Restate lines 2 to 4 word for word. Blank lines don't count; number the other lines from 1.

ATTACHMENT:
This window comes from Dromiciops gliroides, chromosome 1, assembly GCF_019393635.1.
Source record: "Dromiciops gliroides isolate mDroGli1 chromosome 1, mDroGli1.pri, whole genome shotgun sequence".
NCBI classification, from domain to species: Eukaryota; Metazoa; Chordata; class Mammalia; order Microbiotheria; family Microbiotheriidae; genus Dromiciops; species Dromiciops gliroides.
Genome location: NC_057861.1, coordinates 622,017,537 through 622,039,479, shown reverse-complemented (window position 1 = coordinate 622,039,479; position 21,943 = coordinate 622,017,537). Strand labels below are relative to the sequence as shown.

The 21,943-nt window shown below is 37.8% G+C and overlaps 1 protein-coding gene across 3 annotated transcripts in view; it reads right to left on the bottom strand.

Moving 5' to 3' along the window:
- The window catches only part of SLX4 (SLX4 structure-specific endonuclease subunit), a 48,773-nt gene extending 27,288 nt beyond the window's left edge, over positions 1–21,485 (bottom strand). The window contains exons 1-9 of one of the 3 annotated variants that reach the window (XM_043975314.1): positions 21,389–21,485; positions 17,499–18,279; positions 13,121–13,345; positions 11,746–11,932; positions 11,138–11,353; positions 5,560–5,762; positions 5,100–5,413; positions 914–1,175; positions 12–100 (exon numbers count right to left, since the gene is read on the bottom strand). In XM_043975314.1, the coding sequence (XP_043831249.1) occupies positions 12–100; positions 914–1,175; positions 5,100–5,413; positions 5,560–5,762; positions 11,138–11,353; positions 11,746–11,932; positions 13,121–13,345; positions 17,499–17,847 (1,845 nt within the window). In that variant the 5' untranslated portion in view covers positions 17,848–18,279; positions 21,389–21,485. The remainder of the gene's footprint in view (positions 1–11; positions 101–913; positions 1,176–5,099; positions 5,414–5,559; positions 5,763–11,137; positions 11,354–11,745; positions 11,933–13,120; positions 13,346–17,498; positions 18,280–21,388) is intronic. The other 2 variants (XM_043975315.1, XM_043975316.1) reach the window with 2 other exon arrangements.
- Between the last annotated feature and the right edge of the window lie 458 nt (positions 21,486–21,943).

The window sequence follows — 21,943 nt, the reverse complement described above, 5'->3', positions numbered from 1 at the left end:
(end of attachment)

Source record: "Dromiciops gliroides isolate mDroGli1 chromosome 1, mDroGli1.pri, whole genome shotgun sequence".
NCBI classification, from domain to species: Eukaryota; Metazoa; Chordata; class Mammalia; order Microbiotheria; family Microbiotheriidae; genus Dromiciops; species Dromiciops gliroides.
Genome location: NC_057861.1, coordinates 622,017,537 through 622,039,479, shown reverse-complemented (window position 1 = coordinate 622,039,479; position 21,943 = coordinate 622,017,537). Strand labels below are relative to the sequence as shown.